Using movement to bring attention to their bodies, the performers’ particular forms of embodiment become part of the content of the work of art. This is a photo from one of the workshops in Brazil. Additionally, choosing a context in which the artwork is made up only by the performers’ bodies, their clothes, and the public space of the street further creates this emphasis on the performers’ bodies, giving their bodies a temporary ability to cut into the flow of genders and races of bodies on this particular street. In this performance, there’s only one trans person of color performing, yet their presence in this group of other performers indicates its own cut internal to the piece, which creates a relation between the performers, allowing the audience to look at and compare the embodiments of different bodies, at times doing the same gesture, at other times doing different gestures. This is the website for 0, 29 group in Bogotá, which helped me plan that workshop in Brazil. The content of the gesture adds to the distinctness of the cut that the performers are making in these fields of gender, sexuality, race, and ability. One gesture is led by a Black woman and involves a hand folded into a pointing gesture, possibly referencing the shape of a gun. This gesture proceeds into her placing her hands behind her head, making a clear reference to an arrest. The gesture is performed by everyone in the group simultaneously. The gesture invites the watching audience into a consideration of two different forms of violence, yet when performed by the multiple bodies of these performers, it becomes a consideration of violence against and violence perpetrated by women of color, men of color, and transgender women of color. When this moment is enacted in the public space of the street, it becomes a consideration of these forms of violence as they may occur in public spaces such as this one—which is actually a very frequent site of police violence against skateboarders. The temporal and spatial coincidence of these particular movements of these bodies in this space creates a cut that establishes a relation between eight bodies on the street and previous and future moments of violence and incarceration. Additionally, considering that most of the performers’ bodies are operating under pharmaceutical modifications, such as prescribed hormones or mood drugs, which require diagnoses of illness to acquire, these bodies are also operating in fields of mediation that are unseen. Cuts into the field of mediation of concepts of ability may reveal the operation of ableism, the assumptions of trans people’s status as mentally ill, or the workings of medical surveillance. The meanings of these cuts and their ethical status changes based on how each performer’s body is read by the audience, as a straight Black man, a queer Latina, or trans person of mixed race. To further elaborate the ethical status of each gesture, one would need to consider the cut as a transversal cut through multiple simultaneous fields, having different operations in each of those fields, yet what they share is that they’re examples of one operation in a trans of color praxis that is using survival skills learned by never forgetting violence in order to create art and technology.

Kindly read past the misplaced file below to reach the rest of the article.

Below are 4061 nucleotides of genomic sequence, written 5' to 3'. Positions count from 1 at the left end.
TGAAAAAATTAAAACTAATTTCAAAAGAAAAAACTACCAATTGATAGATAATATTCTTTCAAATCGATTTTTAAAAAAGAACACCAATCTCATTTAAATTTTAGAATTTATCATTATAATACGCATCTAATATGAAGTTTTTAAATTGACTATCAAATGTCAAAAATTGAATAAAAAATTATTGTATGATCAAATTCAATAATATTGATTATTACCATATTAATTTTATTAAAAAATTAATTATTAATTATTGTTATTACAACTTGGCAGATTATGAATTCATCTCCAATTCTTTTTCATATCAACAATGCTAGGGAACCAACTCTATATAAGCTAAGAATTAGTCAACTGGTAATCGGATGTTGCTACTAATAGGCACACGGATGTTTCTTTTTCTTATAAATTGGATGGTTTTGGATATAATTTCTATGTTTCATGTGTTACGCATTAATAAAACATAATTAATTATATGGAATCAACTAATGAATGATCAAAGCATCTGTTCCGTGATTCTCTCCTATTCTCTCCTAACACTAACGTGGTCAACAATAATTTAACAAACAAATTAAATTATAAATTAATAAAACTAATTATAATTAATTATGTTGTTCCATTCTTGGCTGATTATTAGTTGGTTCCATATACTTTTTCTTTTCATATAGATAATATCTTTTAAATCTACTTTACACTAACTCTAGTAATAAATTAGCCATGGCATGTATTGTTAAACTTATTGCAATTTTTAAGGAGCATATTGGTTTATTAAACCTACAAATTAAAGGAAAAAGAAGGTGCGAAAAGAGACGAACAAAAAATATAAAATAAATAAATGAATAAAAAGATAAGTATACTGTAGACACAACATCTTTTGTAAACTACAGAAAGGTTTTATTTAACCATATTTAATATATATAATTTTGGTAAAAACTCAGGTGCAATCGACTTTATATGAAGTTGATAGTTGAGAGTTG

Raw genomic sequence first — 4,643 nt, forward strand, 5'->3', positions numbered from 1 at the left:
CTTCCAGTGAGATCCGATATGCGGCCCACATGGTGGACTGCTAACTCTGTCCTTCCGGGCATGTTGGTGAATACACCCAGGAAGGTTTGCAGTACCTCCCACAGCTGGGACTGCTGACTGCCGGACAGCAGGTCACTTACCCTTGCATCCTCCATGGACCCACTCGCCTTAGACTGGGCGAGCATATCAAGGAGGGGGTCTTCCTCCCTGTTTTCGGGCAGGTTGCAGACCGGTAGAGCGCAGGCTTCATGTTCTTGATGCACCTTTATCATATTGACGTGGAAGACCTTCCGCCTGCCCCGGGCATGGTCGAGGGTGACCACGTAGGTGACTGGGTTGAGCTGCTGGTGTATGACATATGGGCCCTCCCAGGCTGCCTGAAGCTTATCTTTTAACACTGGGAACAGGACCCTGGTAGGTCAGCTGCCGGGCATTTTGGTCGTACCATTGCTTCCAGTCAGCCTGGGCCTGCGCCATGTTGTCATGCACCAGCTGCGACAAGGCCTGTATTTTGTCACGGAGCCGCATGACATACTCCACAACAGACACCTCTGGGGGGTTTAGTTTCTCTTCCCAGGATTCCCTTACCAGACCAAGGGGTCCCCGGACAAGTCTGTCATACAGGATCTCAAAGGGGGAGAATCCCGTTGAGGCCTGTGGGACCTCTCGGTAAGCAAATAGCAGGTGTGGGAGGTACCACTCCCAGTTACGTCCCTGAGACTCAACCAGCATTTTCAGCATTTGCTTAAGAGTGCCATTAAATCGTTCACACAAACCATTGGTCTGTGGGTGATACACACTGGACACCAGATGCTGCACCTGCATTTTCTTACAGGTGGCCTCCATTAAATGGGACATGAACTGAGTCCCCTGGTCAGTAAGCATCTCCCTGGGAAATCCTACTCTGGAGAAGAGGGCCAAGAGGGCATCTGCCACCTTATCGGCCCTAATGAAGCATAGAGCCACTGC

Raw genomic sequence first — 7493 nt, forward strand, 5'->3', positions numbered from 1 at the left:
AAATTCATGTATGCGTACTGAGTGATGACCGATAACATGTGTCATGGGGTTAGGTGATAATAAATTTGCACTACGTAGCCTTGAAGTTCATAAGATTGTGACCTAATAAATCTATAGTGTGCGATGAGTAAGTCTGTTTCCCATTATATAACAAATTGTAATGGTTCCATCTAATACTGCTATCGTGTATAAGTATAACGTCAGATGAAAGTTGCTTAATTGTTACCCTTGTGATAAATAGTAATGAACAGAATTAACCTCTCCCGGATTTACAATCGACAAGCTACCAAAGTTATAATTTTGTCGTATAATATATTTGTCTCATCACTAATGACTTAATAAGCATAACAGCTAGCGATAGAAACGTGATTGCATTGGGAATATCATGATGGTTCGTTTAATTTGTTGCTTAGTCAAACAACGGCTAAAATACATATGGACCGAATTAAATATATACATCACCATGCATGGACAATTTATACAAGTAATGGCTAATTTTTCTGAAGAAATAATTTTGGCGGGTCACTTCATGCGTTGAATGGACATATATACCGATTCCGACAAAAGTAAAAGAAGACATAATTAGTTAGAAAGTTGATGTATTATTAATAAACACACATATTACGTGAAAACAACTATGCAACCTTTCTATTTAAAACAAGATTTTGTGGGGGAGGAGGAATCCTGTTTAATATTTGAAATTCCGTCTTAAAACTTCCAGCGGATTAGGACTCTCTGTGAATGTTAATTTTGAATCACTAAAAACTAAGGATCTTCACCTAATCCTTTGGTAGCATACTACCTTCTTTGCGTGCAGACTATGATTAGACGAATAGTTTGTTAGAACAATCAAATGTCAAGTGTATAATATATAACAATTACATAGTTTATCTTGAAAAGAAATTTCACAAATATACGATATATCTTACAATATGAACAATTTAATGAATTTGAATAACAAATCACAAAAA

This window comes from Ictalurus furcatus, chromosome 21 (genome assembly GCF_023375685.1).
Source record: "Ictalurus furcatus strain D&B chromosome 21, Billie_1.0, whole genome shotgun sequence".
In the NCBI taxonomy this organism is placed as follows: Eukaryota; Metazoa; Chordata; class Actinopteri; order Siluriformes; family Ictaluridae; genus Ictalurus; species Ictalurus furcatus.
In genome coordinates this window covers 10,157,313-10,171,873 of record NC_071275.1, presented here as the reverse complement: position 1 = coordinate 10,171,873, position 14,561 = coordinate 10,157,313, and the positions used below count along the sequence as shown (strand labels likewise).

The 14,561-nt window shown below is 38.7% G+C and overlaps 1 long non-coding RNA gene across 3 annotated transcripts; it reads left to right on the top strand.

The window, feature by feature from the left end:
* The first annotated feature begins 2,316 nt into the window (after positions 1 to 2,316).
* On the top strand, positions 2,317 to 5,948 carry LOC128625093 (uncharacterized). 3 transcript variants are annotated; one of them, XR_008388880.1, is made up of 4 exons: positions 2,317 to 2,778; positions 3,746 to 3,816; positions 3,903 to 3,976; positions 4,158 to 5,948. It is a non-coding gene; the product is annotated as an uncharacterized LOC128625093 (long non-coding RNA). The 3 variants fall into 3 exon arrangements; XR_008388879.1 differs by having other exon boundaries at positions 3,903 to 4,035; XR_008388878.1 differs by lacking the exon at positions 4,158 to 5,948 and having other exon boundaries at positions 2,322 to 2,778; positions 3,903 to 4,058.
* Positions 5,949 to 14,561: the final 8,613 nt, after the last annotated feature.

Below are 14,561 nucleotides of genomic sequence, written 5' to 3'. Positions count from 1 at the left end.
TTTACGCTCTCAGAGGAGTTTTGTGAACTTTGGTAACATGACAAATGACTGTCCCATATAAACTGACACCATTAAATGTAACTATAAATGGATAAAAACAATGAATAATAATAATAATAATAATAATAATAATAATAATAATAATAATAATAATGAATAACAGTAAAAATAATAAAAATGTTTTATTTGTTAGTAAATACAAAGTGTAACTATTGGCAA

As bodies acting in public space and therefore subject to police surveillance, these gestures potentially make a cut in the records of police databases. One field of mediation which can be understood to be operating on this street in Brazil is the field created by police surveillance technologies, be that the presence of officers’ eyes radioing in their position and writing down their activities, or the video cameras embedded in the traffic lights in close proximity to this performance, or embedded in the cars of police driving by, under the watching mechanisms in overhead helicopters, or in the permit mechanisms which art festivals must apply for to request usage of a public space. Transgender theorist Dean Spade writes, in Normal Life, of some of the states existing in multiple, simultaneous mediation. His work in many ways reproduces the writing of Viviane Namaste in Invisible Lives, who considered the ways that indigenous, HIV-positive, and sex-working trans women in Quebec are multiply erased by corporate media, the medical–industrial complex, and the prison–industrial complex. Yet Spade’s discussion usefully brings in a consideration of database technology and a focus on interventions on the level of the law. Although, I would qualify that I’m not endorsing a broader usage of Dean Spade’s theories—I think that endorsing a politics of impossibility and failure from a position of white masculine privilege is indeed problematic, yeah, but let’s just talk about this specific thing. So not only do the movements of people in public space enter into a field of mediation by being recorded by police with the means described above, some of these recordings are remediated into larger databases. For example, in—oh gosh, where would I have put that example?—for example, another performance in the Autonets series called Autonets Los Angeles, with Gender Justice LA, took place on the sidewalk just outside of the University of Southern California campus. In this performance, a police officer approached the group and asked to speak to me, as I was the artist on record for the performance, and asked for my government ID. Surely interactions such as these are recorded, written down, and entered into digital databases. This form of mediation invites a consideration of Spade’s larger analysis based on a critical trans politics. So, yes, I should take this out or replace it with something from Namaste, but I’ll do that later. Spade writes about the ways that IDs are used as a means of causing harm to trans people and reducing their life chances by increasing their risk of violence—he says, “the declaration of the War on Terror ushered in a range of policy reforms… New practices have emerged and various agencies now compare their entire data sets and seek out mismatched information.” The practice of recording people’s movement into multiple databases and then comparing the data in those databases can be thought as a mediation of multiple mediations, which reveals some of the ethical stakes and dangers of living in multiple mediations.